Export Trade: Will It Continue in the Biden Administration?
By Roxanne Baumann, Director Global Engagement, WMEP Manufacturing Solutions
International trade goes back 1,000 of years because no country has enough raw materials or goods to be self-sufficient. Historically, export trade is a huge lift for economic growth; raising incomes, creating jobs, reducing prices, sparking innovation, extending product life cycles, and increasing workers’ earning power. Wisconsin relies on international markets for growth with annual exports of $21.5 billion. For Wisconsin manufacturers, this market diversification shields them from domestic market downturns. With 197 countries in the world; someone needs or wants your products. The trick is to proactively go after the best opportunities, with the least risk. And, at minimum, learn how to “fail fast, fail cheap” and move on to the next country.
Trade agreements can boost economic growth; but must be done carefully or they can bring unwanted competition to domestic businesses. In the era post World War II, the US traded freely with many countries; in an effort to rebuild the infrastructure of our allies and world economies. Over time, large corporations took advantage of these trade policies; and the balance became uneven. The Trump Administration’s policies were about putting working people first, bringing or keeping manufacturing and jobs in the US, and raising working wages. The Trump Administration also raised the alarm about China. Educated people and world leaders now understand our relationship with China has become unbalanced; not helping US workers; and disproportionately helping China. Historically, good political relationships; lead to good trade relationships. Illuminating this has changed the way we think about China. President Biden did not run against the Trump trade policies; and in his campaign; pledged not to focus on new trade talks until domestic economic stimulus is secured and Covid dealt with. Incoming US Trade Representative nominee Katherine Tai has promised to push an agenda of “worker-centered” trade; that recognizes “people are not just consumers. They are also workers and wage earners.” Tai is highly experienced. As an attorney, and former the chief trade counsel for the U.S. House Committee on Ways and Means; she has earned support from many in Congress during the USMCA and China Trade negotiations. She was involved in litigating US disputes against China with the World Health Organization.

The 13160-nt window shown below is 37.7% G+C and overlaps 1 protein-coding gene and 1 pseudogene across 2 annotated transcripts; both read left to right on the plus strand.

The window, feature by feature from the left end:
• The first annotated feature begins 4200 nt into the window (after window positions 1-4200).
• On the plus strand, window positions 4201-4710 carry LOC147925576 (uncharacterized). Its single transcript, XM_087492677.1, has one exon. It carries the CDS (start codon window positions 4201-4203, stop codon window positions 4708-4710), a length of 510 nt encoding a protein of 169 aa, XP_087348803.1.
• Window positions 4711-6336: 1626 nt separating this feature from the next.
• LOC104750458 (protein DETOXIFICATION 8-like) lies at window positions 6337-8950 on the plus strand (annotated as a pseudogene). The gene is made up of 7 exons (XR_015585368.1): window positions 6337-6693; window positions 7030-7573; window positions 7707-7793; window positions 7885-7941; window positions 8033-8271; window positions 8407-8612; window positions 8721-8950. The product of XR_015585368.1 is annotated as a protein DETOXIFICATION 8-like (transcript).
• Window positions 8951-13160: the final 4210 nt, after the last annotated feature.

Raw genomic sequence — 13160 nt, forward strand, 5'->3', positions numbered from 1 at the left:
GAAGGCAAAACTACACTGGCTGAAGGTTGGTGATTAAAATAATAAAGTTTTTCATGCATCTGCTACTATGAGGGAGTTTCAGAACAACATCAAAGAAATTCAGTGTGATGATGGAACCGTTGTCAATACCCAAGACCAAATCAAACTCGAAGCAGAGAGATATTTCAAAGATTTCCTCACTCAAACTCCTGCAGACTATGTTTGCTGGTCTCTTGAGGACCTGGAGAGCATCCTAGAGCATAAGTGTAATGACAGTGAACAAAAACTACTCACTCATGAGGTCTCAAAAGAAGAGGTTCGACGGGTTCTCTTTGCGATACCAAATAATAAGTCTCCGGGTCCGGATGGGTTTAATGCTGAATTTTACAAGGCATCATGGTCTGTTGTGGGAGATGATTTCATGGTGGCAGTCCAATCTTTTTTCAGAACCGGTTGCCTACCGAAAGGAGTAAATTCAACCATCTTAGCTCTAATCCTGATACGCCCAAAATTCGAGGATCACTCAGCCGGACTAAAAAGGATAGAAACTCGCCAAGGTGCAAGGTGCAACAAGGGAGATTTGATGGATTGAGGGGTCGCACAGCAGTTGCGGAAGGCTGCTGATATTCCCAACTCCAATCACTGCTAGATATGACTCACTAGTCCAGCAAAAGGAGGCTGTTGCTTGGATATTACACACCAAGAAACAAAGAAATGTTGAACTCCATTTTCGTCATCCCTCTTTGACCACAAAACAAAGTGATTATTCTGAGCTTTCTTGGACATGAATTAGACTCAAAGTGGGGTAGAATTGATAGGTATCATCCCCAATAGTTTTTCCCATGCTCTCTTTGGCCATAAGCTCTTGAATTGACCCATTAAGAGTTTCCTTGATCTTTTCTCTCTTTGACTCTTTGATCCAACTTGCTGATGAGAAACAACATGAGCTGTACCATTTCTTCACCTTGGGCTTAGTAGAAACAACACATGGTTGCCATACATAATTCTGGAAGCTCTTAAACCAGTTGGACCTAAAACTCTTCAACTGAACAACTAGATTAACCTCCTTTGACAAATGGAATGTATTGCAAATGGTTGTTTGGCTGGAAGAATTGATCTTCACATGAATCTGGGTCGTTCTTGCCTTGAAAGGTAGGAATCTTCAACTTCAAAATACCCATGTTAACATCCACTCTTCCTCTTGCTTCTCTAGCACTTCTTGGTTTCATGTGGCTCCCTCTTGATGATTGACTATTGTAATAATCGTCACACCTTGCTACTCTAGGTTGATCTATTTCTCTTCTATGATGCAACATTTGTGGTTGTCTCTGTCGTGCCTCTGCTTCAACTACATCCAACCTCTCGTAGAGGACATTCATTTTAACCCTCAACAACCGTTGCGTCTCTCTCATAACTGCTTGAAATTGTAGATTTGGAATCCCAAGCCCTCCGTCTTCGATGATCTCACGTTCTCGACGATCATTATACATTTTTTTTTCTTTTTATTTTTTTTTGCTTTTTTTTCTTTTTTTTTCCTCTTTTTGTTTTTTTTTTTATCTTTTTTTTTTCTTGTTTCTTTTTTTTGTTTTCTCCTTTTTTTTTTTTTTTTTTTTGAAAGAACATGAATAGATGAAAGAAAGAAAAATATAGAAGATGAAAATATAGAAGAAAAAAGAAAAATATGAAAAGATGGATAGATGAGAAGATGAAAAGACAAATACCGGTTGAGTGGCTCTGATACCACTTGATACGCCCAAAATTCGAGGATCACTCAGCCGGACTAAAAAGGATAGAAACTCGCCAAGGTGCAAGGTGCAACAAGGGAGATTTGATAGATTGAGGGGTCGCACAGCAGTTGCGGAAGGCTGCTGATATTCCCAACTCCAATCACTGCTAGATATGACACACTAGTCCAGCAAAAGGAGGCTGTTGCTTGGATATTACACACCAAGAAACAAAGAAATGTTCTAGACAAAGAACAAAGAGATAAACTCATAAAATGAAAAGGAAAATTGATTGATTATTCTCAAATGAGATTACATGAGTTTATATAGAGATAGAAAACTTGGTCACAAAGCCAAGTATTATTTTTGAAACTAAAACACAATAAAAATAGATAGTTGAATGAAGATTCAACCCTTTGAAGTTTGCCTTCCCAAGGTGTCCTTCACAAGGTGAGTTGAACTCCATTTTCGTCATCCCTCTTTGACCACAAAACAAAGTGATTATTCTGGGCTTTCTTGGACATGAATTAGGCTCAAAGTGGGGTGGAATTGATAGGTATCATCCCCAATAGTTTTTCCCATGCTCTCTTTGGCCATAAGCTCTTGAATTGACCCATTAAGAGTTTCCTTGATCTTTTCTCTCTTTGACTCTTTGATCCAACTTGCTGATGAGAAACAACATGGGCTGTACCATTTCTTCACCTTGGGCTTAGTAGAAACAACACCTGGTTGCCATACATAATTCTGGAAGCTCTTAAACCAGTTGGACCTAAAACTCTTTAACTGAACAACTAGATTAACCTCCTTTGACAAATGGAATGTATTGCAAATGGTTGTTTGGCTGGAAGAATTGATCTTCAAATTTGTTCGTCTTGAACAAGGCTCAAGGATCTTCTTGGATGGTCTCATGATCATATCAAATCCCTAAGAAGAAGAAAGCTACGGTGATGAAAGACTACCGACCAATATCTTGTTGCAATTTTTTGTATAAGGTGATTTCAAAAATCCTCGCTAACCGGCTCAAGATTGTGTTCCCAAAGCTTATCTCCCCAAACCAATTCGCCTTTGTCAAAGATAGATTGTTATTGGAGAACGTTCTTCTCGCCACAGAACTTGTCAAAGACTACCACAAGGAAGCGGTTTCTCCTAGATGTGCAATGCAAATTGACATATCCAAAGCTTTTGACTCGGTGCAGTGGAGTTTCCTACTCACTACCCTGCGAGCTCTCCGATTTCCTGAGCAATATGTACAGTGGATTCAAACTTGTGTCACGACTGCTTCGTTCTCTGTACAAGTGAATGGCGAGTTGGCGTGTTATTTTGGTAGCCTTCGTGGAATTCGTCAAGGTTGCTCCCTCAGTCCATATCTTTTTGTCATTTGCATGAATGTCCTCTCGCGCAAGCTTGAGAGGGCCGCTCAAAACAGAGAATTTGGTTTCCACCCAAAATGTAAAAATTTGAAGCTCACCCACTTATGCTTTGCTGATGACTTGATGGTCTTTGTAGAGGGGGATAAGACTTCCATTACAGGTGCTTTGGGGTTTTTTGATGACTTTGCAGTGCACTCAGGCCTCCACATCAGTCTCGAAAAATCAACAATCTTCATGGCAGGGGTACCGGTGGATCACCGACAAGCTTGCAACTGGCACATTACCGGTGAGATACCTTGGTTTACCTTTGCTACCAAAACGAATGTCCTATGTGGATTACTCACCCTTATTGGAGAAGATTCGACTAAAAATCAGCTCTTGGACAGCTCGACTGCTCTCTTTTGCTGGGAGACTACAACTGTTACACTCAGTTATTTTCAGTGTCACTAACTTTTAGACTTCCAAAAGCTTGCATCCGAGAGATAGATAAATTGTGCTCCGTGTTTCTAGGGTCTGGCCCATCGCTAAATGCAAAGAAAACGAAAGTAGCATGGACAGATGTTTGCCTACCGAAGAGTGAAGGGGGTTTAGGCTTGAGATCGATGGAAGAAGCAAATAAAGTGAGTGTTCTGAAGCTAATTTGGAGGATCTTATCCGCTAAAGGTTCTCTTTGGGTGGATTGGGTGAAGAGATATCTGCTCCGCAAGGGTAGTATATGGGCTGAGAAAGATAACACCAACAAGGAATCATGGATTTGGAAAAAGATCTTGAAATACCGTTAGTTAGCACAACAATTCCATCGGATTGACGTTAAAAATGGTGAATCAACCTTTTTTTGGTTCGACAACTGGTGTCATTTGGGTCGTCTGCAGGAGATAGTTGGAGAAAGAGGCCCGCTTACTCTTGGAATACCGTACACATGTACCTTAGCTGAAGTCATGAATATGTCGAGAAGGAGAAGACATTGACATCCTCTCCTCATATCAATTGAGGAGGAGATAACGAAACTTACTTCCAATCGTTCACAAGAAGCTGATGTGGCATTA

So far, we have seen a Biden approach that’s somewhere between Trump’s aggressive trade wars and a passive, uncritical acceptance of any/all free trade. Biden has a long track record of trade liberalization; yet he promises to focus on domestic priorities to boost US competitiveness; including implementing “Buy American” policies to strengthen workers and wage earners here. He also has a record of voting against trade deals that he saw as weak on worker’s rights and environmental protections. He has promised to unite with our allies, especially the EU, in a common front for China negotiations.
The World Bank expects the global economy to expand 4% in 2021. US GDP is forecast to grow 3.5% in2021; the EU +3.6%, Japan + 2.5%; and aggregate emerging markets, including China; to grow +5%. These global markets will represent many opportunities for US manufacturers; and export growth will fit into the Biden Administration plans. In my export experience with Brazil, I’ve watched Brazil try to maintain protectionist policies. Without competition, innovation slows; domestic product declines in quality and domestic goods can become more expensive than foreign competitors. It weakens and slows economic growth. Not something we’d want for our US economy. As always, global market diversification is one of the best strategies any Wisconsin manufacturer can adopt to quickly pivot in market changes. Wisconsin has a vibrant, business-results focused trade community. For Wisconsin, exporting will continue to be a key pillar in our future growth; and in any Administration policy.